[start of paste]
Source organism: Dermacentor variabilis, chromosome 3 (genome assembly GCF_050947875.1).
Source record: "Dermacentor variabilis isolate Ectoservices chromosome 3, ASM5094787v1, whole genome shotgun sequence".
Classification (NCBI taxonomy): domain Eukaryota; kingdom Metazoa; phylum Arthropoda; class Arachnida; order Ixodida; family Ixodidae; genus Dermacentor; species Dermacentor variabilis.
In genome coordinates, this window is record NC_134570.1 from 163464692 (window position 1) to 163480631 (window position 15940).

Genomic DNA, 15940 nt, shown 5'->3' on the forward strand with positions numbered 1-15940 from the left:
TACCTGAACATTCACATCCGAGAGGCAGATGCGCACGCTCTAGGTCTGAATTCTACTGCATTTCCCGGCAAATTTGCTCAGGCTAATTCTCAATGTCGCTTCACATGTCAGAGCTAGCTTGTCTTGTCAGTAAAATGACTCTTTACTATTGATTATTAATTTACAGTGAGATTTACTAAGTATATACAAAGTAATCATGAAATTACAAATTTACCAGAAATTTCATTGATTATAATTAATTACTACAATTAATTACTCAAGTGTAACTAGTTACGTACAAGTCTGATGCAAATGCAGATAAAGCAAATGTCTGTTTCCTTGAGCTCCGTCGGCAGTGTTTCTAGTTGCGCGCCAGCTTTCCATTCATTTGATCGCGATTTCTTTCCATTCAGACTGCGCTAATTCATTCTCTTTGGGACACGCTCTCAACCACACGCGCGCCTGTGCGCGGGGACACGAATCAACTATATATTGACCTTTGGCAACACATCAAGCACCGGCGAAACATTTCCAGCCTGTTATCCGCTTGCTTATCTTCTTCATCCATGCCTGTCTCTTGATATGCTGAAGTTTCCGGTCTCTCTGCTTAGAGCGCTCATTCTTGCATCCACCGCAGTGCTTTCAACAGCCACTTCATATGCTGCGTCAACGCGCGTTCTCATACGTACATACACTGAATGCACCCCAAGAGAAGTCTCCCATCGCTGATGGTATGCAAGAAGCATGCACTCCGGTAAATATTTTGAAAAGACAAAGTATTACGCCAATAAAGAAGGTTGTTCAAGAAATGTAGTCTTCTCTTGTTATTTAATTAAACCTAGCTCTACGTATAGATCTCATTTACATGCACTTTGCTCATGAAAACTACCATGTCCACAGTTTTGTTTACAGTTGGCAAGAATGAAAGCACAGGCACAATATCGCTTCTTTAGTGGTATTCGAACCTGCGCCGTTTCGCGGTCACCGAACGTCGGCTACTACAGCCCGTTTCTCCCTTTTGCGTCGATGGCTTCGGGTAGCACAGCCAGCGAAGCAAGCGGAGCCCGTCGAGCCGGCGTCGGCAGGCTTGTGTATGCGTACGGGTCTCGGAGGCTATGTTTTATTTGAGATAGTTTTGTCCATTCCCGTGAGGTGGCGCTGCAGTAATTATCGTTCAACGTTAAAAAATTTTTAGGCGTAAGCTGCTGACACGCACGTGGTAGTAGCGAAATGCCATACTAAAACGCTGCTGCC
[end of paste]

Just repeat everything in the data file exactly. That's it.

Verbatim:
Source organism: Dermacentor variabilis, chromosome 3 (genome assembly GCF_050947875.1).
Source record: "Dermacentor variabilis isolate Ectoservices chromosome 3, ASM5094787v1, whole genome shotgun sequence".
Classification (NCBI taxonomy): domain Eukaryota; kingdom Metazoa; phylum Arthropoda; class Arachnida; order Ixodida; family Ixodidae; genus Dermacentor; species Dermacentor variabilis.
In genome coordinates, this window is record NC_134570.1 from 163464692 (window position 1) to 163480631 (window position 15940).

Genomic DNA, 15940 nt, shown 5'->3' on the forward strand with positions numbered 1-15940 from the left:
TACCTGAACATTCACATCCGAGAGGCAGATGCGCACGCTCTAGGTCTGAATTCTACTGCATTTCCCGGCAAATTTGCTCAGGCTAATTCTCAATGTCGCTTCACATGTCAGAGCTAGCTTGTCTTGTCAGTAAAATGACTCTTTACTATTGATTATTAATTTACAGTGAGATTTACTAAGTATATACAAAGTAATCATGAAATTACAAATTTACCAGAAATTTCATTGATTATAATTAATTACTACAATTAATTACTCAAGTGTAACTAGTTACGTACAAGTCTGATGCAAATGCAGATAAAGCAAATGTCTGTTTCCTTGAGCTCCGTCGGCAGTGTTTCTAGTTGCGCGCCAGCTTTCCATTCATTTGATCGCGATTTCTTTCCATTCAGACTGCGCTAATTCATTCTCTTTGGGACACGCTCTCAACCACACGCGCGCCTGTGCGCGGGGACACGAATCAACTATATATTGACCTTTGGCAACACATCAAGCACCGGCGAAACATTTCCAGCCTGTTATCCGCTTGCTTATCTTCTTCATCCATGCCTGTCTCTTGATATGCTGAAGTTTCCGGTCTCTCTGCTTAGAGCGCTCATTCTTGCATCCACCGCAGTGCTTTCAACAGCCACTTCATATGCTGCGTCAACGCGCGTTCTCATACGTACATACACTGAATGCACCCCAAGAGAAGTCTCCCATCGCTGATGGTATGCAAGAAGCATGCACTCCGGTAAATATTTTGAAAAGACAAAGTATTACGCCAATAAAGAAGGTTGTTCAAGAAATGTAGTCTTCTCTTGTTATTTAATTAAACCTAGCTCTACGTATAGATCTCATTTACATGCACTTTGCTCATGAAAACTACCATGTCCACAGTTTTGTTTACAGTTGGCAAGAATGAAAGCACAGGCACAATATCGCTTCTTTAGTGGTATTCGAACCTGCGCCGTTTCGCGGTCACCGAACGTCGGCTACTACAGCCCGTTTCTCCCTTTTGCGTCGATGGCTTCGGGTAGCACAGCCAGCGAAGCAAGCGGAGCCCGTCGAGCCGGCGTCGGCAGGCTTGTGTATGCGTACGGGTCTCGGAGGCTATGTTTTATTTGAGATAGTTTTGTCCATTCCCGTGAGGTGGCGCTGCAGTAATTATCGTTCAACGTTAAAAAATTTTTAGGCGTAAGCTGCTGACACGCACGTGGTAGTAGCGAAATGCCATACTAAAACGCTGCTGCC